That neither The Bay City Rollers nor the just-plain Rollers were the next Beatles is hardly a startling revelation. Maybe they were the next Herman’s Hermits, or the next Banana Splits. Who cares? No matter how many self-appointed arbiters of hip despised the Rollers, there were nonetheless others who thought they were… well, kinda neat. Dee Dee Ramone was a Rollers fan; according to Johnny Ramone, The Bay City Rollers were a much bigger influence on The Ramones’ brand of pop-fueled punk than anyone would have ever thought likely. And Nick Lowe’s “Rollers Show,” whether parody or pastiche, had to have some affection behind it.

Evidence for the Rollers’ case still survives in the grooves. A quick spin of “Wouldn’t You Like It,” “Yesterday’s Hero,” “Who’ll Be My Keeper,” “Too Young To Rock & Roll,” “I Only Want To Be With You,” “Rock ‘N Roller,” “Saturday Night,” “Money Honey” and “Rock And Roll Love Letter” makes a convincing argument for The Bay City Rollers as power pop savants.

And, perhaps more importantly, there are thousands of grown-up little girls who will cherish a memory of The Bay City Rollers forever. For that, even by itself, The Bay City Rollers were cool.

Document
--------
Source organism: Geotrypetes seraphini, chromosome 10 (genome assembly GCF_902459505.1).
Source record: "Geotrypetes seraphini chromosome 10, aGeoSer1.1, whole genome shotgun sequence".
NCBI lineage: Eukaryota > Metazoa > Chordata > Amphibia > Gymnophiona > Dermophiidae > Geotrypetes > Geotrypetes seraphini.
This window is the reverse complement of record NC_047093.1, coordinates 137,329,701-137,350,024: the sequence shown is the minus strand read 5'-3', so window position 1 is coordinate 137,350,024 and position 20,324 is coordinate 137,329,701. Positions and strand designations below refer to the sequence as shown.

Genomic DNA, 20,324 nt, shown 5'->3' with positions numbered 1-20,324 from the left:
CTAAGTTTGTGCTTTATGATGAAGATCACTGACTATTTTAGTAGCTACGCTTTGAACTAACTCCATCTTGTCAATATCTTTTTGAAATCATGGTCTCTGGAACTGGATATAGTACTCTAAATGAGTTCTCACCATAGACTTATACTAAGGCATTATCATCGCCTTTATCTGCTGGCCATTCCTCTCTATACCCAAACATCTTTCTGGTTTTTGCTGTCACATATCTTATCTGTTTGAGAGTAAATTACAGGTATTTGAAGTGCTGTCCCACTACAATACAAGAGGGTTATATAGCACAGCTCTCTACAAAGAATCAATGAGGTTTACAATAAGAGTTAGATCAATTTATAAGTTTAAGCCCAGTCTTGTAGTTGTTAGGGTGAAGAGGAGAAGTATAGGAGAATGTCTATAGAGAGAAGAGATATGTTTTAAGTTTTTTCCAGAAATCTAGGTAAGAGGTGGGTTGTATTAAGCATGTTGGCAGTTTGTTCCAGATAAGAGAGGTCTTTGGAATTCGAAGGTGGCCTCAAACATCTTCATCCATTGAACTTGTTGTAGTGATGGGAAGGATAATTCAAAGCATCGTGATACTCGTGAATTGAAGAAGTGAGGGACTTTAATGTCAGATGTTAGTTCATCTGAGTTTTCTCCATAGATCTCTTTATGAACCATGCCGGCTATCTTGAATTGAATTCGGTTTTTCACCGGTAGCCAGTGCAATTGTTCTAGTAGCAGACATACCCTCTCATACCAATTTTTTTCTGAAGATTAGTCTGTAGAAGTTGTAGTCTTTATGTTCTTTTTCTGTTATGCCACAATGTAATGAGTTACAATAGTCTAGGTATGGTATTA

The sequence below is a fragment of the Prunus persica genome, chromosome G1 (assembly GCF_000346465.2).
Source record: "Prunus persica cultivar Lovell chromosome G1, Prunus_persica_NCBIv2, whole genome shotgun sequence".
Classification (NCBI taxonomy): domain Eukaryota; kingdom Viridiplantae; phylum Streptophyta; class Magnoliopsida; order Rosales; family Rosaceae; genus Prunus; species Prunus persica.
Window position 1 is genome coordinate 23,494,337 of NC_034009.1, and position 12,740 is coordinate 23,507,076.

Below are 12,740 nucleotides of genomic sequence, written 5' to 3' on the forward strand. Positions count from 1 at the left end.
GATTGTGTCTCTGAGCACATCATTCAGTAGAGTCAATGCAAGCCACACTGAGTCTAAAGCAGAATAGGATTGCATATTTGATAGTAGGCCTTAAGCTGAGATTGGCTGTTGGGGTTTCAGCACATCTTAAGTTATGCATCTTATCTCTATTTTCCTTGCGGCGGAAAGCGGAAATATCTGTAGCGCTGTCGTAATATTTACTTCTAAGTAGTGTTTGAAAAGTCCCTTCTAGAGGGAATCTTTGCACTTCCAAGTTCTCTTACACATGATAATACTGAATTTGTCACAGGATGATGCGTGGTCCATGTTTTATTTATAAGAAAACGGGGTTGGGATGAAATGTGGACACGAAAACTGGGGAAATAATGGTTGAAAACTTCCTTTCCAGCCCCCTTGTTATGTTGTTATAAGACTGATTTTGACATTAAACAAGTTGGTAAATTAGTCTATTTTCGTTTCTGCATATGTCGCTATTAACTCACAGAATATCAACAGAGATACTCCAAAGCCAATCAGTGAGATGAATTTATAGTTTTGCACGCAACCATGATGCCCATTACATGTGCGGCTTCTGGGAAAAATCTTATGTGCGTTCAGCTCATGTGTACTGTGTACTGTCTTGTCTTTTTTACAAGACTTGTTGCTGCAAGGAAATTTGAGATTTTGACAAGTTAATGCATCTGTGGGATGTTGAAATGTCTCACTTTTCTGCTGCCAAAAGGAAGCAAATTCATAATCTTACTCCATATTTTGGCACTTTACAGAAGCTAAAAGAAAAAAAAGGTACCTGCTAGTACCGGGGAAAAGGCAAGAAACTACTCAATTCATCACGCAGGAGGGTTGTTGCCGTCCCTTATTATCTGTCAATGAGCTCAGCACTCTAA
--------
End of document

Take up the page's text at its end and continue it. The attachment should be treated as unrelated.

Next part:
We’ve spoken of the 2005 book Lost In The Groovesthe self-described “capricious guide to the music you missed” which contained two entries written by me, covering Subterranean Jungle by The Ramones and Tell America by Fools Face.  I also submitted a short piece on Elevator, a 1979 album by The Rollers, the act formerly known as The Bay City RollersLost In The Grooves editors Kim Cooper and David Smay took a pass on that one. I can’t find my original manuscript so I wrote a new one for you:

Elevator (Arista, 1979)

By 1979, The Bay City Rollers were clearly on the ropes. The hits had stopped, and the group’s fan base of screaming young girls had chosen not to grow older with their formerly-cherished tartan-clad heartthrobs. A Saturday morning TV series had not kindled a new audience; on the contrary, it was a tacit surrender, an admission that The Bay City Rollers’ S! A! T-U-R! D-A-Y! night had ended. As even the TV show faded to black, lead singer Les McKeown couldn’t split fast enough.

But the remaining members of the group–Eric FaulknerStuart “Woody” Wood, and brothers Alan and Derek Longmuir–remained together, determined to become the solid, successful rock ‘n’ roll group they felt they could be. They recruited a new lead singer, Duncan Faure, previously of a South African group called Rabbitt, and attempted to distance themselves from uncool, unfashionable teen idolatry, ditching the tartan togs and shortening their name to just The Rollers. And so The Rollers sought fame fortune anew, with an album called Elevator.